Scientists Working Group on Chemical and Biological WeaponsCenter for Arms Control and NonproliferationWashington D.C – December, 9 2013NGO Statement to the Meeting of States Parties to the Biological and Toxin Weapons ConventionDistinguished delegates and guests, the Scientists Working Group welcomes this opportunity to address the States Parties to the BWC. We wish to address the on-going topic of Confidence Building Measures (CBMs).
After years of neglect, the Biological Weapon Convention’s CBMs received only a marginal make-over at the Seventh Review Conference in 2011. For the second and last time during the intersessional process, state parties have an opportunity at this Meeting of States Parties to explore options for enabling fuller participation in the CBMs.
The surest way to expand and deepen participation in the treaty’s CBMs, the only formal mechanism for increasing transparency and demonstrating compliance with the treaty, is to make the CBMs more relevant to the needs of the treaty’s state parties. The CBMs have not been significantly updated since the end of the Cold War and need to be modernized to address the changes that have occurred in the global scientific, health, and security environments over the past twenty years. The scope of the CBMs should be expanded beyond state-run biological warfare programs to encompass a broader array of threats to global security, such as biological terrorism, laboratory accidents, dual-use research, and disease pandemics. Modernizing the CBM mechanism to take into account these new risks would extend the transparency-enhancing benefits of CBMs to a range of new and important topics, such as biosafety, laboratory biosecurity, and dual-use research oversight; make the CBMs and the treaty itself more relevant to the concerns and priorities of more states; and build on progress made during the recent series of intersessional meetings. To accomplish this, the CBMs need to be revised to shift their focus from hardware, the dual-use capabilities relevant to the treaty, to software, the political and legal institutions that govern the development and use of these capabilities. A more modern CBM mechanism should encourage greater participation in the confidence-building process, improve international cooperation against the full spectrum of biological risks, and promote the goal of universal membership in the treaty.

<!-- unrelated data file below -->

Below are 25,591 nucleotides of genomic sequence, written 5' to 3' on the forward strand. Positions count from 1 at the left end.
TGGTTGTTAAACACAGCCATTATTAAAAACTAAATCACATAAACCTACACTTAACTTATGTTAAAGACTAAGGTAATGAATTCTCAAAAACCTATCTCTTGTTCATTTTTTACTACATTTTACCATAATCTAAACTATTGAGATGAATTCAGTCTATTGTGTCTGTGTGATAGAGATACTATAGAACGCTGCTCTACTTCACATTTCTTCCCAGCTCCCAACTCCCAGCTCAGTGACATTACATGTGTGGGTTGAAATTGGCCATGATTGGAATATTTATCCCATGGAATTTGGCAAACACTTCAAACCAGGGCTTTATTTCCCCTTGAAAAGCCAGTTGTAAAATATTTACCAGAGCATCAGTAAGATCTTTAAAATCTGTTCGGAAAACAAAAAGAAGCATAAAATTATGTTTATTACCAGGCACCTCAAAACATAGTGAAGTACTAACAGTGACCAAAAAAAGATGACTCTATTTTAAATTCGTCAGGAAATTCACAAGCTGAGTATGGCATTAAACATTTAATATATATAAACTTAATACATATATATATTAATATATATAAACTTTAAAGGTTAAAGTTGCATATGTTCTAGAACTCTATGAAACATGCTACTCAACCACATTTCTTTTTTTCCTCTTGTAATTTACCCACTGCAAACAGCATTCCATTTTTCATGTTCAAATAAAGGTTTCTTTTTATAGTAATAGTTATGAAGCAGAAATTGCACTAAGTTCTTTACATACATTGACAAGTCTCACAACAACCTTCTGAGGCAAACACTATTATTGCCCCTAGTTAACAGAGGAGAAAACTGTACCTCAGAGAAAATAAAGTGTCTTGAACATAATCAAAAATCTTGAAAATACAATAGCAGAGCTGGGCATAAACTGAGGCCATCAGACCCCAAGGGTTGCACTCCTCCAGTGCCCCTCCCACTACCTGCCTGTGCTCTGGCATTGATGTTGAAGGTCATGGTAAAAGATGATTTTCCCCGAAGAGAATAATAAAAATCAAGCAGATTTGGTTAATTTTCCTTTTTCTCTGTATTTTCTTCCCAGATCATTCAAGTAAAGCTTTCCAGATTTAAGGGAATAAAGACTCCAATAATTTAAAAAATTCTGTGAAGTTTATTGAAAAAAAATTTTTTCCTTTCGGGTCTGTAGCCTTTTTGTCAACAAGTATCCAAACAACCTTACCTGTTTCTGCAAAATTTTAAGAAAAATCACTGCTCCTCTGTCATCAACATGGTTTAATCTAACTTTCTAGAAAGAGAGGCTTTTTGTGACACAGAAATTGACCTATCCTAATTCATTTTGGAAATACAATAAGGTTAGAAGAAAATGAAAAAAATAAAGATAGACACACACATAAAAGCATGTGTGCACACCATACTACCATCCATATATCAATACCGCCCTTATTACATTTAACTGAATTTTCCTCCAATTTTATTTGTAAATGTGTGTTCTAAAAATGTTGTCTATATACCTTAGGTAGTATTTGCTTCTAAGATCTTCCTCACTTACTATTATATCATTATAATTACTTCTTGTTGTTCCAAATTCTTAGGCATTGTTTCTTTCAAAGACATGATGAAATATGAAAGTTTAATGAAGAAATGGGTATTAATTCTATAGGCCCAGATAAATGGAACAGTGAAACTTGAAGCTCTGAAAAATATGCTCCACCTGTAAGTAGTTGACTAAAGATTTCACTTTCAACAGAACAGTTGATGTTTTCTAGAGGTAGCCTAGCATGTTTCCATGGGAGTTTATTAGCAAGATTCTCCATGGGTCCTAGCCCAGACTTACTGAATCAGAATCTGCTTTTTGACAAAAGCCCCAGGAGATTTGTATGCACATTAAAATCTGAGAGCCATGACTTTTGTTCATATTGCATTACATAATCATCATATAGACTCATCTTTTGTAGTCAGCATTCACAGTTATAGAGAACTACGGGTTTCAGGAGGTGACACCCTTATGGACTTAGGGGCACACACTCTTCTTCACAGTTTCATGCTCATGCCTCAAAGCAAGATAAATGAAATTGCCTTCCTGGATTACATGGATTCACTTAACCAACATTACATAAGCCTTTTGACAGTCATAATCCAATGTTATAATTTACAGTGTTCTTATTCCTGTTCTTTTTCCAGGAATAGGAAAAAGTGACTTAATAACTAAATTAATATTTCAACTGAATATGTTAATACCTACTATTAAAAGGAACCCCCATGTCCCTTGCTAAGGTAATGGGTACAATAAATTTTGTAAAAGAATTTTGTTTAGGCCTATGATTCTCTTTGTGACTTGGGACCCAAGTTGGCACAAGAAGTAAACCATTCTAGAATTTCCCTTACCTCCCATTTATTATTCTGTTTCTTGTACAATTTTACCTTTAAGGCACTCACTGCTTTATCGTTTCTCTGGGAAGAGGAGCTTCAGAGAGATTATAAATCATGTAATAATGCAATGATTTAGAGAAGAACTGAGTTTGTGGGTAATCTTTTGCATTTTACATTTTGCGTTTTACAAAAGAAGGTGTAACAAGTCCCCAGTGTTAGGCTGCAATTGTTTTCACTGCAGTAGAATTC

Thank you for your time and attention.